The studies of reared-apart twins have shown that in general, half the differences in personality and religiosity are genetically determined, but for a trait like I.Q., about 75 percent of the variation, on average, is genetic, with only 25 percent influenced by the environment.
Furthermore, there can be gender differences in the influence of genetics. A study of 4,000 pairs of twins in Sweden found that genetics has a stronger influence on sexual orientation in male twins than in female twins.
As I observed in my own sons and know from studies of heart disease, genes confer a potential, but the environment often determines whether that potential is expressed. For example, perfect pitch tends to run in families and may even be tied to a single gene, but without early musical training, the trait is unlikely to be expressed.
In the documentary “Three Identical Strangers,” about identical male triplets separated at birth, there were differences in their susceptibility to mental illness, with the one who was reared by an authoritarian father more seriously affected than the two with warmer, more nurturing parents.
Genetics researchers now know that while an individual’s DNA is essentially immutable, a wide range of environmental factors can confer what are called epigenetic differences. Epigenetics influences which genes in an individual’s genome may be turned on or turned off. Such factors as exercise, sleep, trauma, aging, stress, illness and diet have been shown to have epigenetic effects, some of which can be passed on to future generations.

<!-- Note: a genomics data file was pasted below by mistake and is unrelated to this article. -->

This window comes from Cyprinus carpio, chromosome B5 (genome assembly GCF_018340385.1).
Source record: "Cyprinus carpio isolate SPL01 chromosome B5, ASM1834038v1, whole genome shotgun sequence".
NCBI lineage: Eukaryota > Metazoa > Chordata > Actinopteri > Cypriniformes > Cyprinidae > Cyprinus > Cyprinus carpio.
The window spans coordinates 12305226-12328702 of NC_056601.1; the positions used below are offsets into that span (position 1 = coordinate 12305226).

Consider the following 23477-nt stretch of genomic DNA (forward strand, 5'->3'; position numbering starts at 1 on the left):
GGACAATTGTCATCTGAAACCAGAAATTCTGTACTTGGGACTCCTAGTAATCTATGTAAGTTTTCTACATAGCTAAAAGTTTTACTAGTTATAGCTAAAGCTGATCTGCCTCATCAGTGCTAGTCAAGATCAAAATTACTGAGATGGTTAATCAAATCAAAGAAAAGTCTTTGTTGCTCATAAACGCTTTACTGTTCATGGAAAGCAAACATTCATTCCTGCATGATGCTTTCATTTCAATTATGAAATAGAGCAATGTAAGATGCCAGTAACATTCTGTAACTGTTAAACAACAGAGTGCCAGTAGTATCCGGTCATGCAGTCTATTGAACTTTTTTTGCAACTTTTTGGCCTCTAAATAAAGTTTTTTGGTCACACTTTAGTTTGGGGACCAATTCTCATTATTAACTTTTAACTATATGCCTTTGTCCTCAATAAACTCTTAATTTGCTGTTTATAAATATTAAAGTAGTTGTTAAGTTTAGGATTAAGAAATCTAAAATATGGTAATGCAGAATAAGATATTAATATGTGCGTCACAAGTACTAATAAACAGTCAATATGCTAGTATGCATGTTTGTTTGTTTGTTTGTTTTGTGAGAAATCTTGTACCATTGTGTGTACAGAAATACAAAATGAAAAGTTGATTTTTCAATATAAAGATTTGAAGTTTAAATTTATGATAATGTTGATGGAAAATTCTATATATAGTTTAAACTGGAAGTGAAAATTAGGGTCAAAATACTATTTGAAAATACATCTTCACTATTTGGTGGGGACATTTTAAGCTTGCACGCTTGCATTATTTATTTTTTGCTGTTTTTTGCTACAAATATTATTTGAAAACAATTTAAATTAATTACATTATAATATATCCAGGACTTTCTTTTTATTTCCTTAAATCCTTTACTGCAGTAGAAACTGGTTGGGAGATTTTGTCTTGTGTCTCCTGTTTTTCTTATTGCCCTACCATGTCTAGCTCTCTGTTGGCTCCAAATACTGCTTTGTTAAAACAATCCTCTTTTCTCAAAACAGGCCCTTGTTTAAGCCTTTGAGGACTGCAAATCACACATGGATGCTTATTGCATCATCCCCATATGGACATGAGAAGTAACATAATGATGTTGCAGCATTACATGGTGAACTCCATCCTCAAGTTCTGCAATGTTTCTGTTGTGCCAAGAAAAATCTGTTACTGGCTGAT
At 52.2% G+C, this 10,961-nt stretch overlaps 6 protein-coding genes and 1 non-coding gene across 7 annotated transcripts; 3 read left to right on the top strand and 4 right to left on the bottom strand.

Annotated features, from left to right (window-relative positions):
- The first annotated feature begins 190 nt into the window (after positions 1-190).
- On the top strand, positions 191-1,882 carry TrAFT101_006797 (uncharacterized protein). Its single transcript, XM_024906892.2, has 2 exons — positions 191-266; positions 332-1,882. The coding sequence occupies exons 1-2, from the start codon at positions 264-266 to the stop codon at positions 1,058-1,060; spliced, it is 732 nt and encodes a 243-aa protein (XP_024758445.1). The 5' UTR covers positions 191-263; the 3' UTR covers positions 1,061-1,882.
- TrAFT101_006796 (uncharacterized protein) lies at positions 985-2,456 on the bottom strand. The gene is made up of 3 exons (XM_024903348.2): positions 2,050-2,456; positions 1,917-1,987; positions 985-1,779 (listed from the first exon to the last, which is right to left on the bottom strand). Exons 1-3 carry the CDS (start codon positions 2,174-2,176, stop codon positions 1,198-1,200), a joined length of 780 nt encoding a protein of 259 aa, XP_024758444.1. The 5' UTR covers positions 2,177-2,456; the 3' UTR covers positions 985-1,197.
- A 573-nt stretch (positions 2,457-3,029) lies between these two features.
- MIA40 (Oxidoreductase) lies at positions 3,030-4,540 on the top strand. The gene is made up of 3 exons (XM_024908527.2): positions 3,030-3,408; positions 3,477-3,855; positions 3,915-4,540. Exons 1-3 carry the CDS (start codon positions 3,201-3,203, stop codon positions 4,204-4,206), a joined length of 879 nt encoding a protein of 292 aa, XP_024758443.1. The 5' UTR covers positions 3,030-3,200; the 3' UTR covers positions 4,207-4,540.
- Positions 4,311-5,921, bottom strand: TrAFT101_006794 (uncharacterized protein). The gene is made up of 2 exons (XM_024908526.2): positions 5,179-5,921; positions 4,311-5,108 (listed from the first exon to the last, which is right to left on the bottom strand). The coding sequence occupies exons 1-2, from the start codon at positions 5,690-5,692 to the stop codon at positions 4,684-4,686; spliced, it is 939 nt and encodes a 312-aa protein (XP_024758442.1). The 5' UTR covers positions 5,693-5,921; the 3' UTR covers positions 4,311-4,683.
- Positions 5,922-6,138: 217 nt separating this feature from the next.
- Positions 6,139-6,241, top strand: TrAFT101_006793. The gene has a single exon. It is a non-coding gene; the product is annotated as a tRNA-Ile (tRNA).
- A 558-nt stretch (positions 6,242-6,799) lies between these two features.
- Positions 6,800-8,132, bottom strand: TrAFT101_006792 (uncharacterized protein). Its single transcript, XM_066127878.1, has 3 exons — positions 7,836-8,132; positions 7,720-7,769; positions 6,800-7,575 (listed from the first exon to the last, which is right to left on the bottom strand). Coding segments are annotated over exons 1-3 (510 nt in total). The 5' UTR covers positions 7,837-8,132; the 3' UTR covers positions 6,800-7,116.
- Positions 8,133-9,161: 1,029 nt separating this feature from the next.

Researchers are seeking ways to deliberately alter gene expression in hopes of finding preventives or treatments for diseases like diabetes with a strong genetic component.
There can also be changes in the genome of an identical twin when the egg divides, resulting in a defect in a particular gene, Dr. Segal said. In a pair of identical twin girls, one can experience a phenomenon called X-linked inactivation. Two of the identical Dionne quintuplets were colorblind as a result of such a genetic effect.
Dr. Segal, who has also written “Twin Misconceptions: False Beliefs, Fables, and Facts About Twins,” said the studies highlight the importance of keeping twins, especially identical twins, together when they are adopted. As was depicted in the documentary, Dr. Segal said, “The triplets deeply resented having been separated. They lost out on wonderful years they could have had together. There was an immediate bond, an understanding of one another, that was obvious as soon as they found each other.”